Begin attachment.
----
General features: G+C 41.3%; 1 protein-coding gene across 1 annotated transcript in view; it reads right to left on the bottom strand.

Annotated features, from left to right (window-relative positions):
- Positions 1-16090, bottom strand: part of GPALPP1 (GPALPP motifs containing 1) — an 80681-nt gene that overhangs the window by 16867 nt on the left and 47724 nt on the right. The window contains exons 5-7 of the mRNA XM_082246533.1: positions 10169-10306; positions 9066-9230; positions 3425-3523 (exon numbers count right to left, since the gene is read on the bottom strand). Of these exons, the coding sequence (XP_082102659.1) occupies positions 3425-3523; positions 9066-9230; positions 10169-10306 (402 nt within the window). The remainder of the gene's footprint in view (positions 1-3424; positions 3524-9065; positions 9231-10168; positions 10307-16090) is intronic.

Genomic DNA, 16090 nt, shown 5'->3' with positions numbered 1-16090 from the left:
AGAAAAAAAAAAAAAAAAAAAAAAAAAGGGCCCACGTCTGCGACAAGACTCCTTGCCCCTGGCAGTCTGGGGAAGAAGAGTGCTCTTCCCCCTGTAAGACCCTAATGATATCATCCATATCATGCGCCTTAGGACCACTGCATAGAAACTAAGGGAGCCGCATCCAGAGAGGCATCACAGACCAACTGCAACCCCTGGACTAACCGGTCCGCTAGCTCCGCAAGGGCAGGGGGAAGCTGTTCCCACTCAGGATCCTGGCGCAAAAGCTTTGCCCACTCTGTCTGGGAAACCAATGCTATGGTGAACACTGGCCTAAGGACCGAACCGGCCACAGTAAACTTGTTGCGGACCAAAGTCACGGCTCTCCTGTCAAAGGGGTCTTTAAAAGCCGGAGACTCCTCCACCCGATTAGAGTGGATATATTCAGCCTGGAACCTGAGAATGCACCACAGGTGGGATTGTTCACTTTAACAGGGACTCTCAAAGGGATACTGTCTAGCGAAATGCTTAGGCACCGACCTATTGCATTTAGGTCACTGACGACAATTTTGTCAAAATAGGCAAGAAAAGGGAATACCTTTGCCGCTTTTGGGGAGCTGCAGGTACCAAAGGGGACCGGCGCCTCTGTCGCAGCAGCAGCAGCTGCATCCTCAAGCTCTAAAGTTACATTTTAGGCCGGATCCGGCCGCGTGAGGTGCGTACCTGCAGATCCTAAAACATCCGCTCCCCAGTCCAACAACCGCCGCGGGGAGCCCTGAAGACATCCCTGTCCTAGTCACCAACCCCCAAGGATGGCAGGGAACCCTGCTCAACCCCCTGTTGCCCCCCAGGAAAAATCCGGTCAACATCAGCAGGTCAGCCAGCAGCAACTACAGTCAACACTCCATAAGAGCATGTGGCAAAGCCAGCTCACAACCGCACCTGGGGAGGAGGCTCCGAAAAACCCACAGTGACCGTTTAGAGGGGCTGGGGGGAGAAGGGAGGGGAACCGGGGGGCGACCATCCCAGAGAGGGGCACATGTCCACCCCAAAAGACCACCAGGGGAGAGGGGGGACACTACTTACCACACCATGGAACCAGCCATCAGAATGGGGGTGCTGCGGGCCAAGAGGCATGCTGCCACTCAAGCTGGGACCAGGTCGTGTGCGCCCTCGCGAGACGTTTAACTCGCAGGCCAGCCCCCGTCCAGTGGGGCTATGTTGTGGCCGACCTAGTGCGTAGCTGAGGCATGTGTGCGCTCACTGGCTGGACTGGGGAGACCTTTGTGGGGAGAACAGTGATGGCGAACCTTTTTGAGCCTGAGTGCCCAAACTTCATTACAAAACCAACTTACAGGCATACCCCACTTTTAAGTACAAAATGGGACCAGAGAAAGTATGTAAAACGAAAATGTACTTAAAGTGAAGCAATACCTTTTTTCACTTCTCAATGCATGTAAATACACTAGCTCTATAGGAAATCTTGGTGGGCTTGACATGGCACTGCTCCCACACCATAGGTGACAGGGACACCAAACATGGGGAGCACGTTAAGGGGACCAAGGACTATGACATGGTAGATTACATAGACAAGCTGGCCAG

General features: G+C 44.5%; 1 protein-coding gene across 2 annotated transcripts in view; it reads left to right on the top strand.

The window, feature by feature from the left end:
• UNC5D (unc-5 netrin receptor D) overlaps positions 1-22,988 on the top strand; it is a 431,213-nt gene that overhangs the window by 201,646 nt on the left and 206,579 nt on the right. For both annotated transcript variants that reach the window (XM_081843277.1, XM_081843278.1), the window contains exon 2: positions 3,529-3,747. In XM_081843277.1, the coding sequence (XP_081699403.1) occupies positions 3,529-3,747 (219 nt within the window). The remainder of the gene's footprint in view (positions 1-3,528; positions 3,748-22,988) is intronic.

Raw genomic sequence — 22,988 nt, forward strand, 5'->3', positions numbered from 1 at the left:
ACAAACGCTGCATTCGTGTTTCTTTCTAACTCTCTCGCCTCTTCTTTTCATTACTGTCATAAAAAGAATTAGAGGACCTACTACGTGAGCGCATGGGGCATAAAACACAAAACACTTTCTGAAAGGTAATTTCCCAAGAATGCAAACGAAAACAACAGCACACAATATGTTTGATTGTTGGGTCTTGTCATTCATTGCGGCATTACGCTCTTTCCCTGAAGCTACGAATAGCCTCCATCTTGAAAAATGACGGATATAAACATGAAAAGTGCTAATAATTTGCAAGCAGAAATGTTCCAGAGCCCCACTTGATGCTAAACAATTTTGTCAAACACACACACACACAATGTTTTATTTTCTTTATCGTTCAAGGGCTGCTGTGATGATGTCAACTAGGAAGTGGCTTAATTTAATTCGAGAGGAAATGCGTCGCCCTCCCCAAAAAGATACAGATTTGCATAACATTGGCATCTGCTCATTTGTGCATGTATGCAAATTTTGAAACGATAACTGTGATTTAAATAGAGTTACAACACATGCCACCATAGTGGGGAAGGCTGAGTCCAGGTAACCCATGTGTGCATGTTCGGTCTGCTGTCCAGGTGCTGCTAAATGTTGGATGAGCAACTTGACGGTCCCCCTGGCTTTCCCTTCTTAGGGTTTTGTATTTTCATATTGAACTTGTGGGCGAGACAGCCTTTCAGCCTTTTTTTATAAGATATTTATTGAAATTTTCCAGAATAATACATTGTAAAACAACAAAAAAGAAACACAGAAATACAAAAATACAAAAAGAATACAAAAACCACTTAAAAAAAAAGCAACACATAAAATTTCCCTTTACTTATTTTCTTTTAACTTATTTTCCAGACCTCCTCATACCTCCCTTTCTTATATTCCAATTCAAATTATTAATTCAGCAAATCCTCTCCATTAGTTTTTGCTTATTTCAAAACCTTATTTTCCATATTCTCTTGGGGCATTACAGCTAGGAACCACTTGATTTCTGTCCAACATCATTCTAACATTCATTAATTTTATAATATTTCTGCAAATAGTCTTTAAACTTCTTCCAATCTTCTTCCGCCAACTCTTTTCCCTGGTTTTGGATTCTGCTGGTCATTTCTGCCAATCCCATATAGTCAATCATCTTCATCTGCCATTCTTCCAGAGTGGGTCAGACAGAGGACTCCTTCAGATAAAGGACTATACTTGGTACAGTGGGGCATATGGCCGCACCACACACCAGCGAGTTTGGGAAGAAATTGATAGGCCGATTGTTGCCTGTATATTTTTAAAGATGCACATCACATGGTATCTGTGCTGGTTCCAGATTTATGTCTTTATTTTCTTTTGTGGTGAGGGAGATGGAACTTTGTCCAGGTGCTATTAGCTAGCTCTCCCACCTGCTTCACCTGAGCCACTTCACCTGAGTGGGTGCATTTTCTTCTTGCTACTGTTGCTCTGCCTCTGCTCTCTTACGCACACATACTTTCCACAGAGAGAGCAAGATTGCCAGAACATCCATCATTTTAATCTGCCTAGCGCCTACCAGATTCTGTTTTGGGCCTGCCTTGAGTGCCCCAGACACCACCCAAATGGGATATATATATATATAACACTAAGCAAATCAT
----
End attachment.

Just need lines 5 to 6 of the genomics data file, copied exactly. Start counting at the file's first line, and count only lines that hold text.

AGAAAAAAAAAAAAAAAAAAAAAAAAAGGGCCCACGTCTGCGACAAGACTCCTTGCCCCTGGCAGTCTGGGGAAGAAGAGTGCTCTTCCCCCTGTAAGACCCTAATGATATCATCCATATCATGCGCCTTAGGACCACTGCATAGAAACTAAGGGAGCCGCATCCAGAGAGGCATCACAGACCAACTGCAACCCCTGGACTAACCGGTCCGCTAGCTCCGCAAGGGCAGGGGGAAGCTGTTCCCACTCAGGATCCTGGCGCAAAAGCTTTGCCCACTCTGTCTGGGAAACCAATGCTATGGTGAACACTGGCCTAAGGACCGAACCGGCCACAGTAAACTTGTTGCGGACCAAAGTCACGGCTCTCCTGTCAAAGGGGTCTTTAAAAGCCGGAGACTCCTCCACCCGATTAGAGTGGATATATTCAGCCTGGAACCTGAGAATGCACCACAGGTGGGATTGTTCACTTTAACAGGGACTCTCAAAGGGATACTGTCTAGCGAAATGCTTAGGCACCGACCTATTGCATTTAGGTCACTGACGACAATTTTGTCAAAATAGGCAAGAAAAGGGAATACCTTTGCCGCTTTTGGGGAGCTGCAGGTACCAAAGGGGACCGGCGCCTCTGTCGCAGCAGCAGCAGCTGCATCCTCAAGCTCTAAAGTTACATTTTAGGCCGGATCCGGCCGCGTGAGGTGCGTACCTGCAGATCCTAAAACATCCGCTCCCCAGTCCAACAACCGCCGCGGGGAGCCCTGAAGACATCCCTGTCCTAGTCACCAACCCCCAAGGATGGCAGGGAACCCTGCTCAACCCCCTGTTGCCCCCCAGGAAAAATCCGGTCAACATCAGCAGGTCAGCCAGCAGCAACTACAGTCAACACTCCATAAGAGCATGTGGCAAAGCCAGCTCACAACCGCACCTGGGGAGGAGGCTCCGAAAAACCCACAGTGACCGTTTAGAGGGGCTGGGGGGAGAAGGGAGGGGAACCGGGGGGCGACCATCCCAGAGAGGGGCACATGTCCACCCCAAAAGACCACCAGGGGAGAGGGGGGACACTACTTACCACACCATGGAACCAGCCATCAGAATGGGGGTGCTGCGGGCCAAGAGGCATGCTGCCACTCAAGCTGGGACCAGGTCGTGTGCGCCCTCGCGAGACGTTTAACTCGCAGGCCAGCCCCCGTCCAGTGGGGCTATGTTGTGGCCGACCTAGTGCGTAGCTGAGGCATGTGTGCGCTCACTGGCTGGACTGGGGAGACCTTTGTGGGGAGAACAGTGATGGCGAACCTTTTTGAGCCTGAGTGCCCAAACTTCATTACAAAACCAACTTACAGGCATACCCCACTTTTAAGTACAAAATGGGACCAGAGAAAGTATGTAAAACGAAAATGTACTTAAAGTGAAGCAATACCTTTTTTCACTTCTCAATGCATGTAAATACACTAGCTCTATAGGAAATCTTGGTGGGCTTGACATGGCACTGCTCCCACACCATAGGTGACAGGGACACCAAACATGGGGAGCACGTTAAGGGGACCAAGGACTATGACATGGTAGATTACATAGACAAGCTGGCCAG

General features: G+C 44.5%; 1 protein-coding gene across 2 annotated transcripts in view; it reads left to right on the top strand.